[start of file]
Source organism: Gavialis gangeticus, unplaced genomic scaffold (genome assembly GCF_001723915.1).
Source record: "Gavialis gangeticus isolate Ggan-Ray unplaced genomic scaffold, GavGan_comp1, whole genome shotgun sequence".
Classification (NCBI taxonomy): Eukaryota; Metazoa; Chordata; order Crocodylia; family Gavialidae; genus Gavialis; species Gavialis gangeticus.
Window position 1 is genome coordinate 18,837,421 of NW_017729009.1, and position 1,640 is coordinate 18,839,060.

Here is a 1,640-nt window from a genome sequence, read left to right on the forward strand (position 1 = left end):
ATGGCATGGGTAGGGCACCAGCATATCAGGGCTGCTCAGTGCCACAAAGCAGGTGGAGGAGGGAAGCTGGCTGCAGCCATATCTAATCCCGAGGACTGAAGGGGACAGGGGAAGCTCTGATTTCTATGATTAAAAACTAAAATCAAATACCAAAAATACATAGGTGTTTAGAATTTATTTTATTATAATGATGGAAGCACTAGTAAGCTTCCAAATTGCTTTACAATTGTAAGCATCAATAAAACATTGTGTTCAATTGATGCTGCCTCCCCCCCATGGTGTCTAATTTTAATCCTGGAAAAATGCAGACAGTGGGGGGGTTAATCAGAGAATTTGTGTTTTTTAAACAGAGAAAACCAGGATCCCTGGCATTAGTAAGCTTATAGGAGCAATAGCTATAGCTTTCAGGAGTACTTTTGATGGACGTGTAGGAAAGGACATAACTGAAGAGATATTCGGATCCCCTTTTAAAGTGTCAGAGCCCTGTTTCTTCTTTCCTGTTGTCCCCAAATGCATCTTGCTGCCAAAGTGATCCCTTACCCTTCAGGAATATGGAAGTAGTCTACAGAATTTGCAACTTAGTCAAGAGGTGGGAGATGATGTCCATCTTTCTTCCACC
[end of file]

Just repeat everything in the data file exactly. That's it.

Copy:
Source organism: Gavialis gangeticus, unplaced genomic scaffold (genome assembly GCF_001723915.1).
Source record: "Gavialis gangeticus isolate Ggan-Ray unplaced genomic scaffold, GavGan_comp1, whole genome shotgun sequence".
Classification (NCBI taxonomy): Eukaryota; Metazoa; Chordata; order Crocodylia; family Gavialidae; genus Gavialis; species Gavialis gangeticus.
Window position 1 is genome coordinate 18,837,421 of NW_017729009.1, and position 1,640 is coordinate 18,839,060.

Here is a 1,640-nt window from a genome sequence, read left to right on the forward strand (position 1 = left end):
ATGGCATGGGTAGGGCACCAGCATATCAGGGCTGCTCAGTGCCACAAAGCAGGTGGAGGAGGGAAGCTGGCTGCAGCCATATCTAATCCCGAGGACTGAAGGGGACAGGGGAAGCTCTGATTTCTATGATTAAAAACTAAAATCAAATACCAAAAATACATAGGTGTTTAGAATTTATTTTATTATAATGATGGAAGCACTAGTAAGCTTCCAAATTGCTTTACAATTGTAAGCATCAATAAAACATTGTGTTCAATTGATGCTGCCTCCCCCCCATGGTGTCTAATTTTAATCCTGGAAAAATGCAGACAGTGGGGGGGTTAATCAGAGAATTTGTGTTTTTTAAACAGAGAAAACCAGGATCCCTGGCATTAGTAAGCTTATAGGAGCAATAGCTATAGCTTTCAGGAGTACTTTTGATGGACGTGTAGGAAAGGACATAACTGAAGAGATATTCGGATCCCCTTTTAAAGTGTCAGAGCCCTGTTTCTTCTTTCCTGTTGTCCCCAAATGCATCTTGCTGCCAAAGTGATCCCTTACCCTTCAGGAATATGGAAGTAGTCTACAGAATTTGCAACTTAGTCAAGAGGTGGGAGATGATGTCCATCTTTCTTCCACC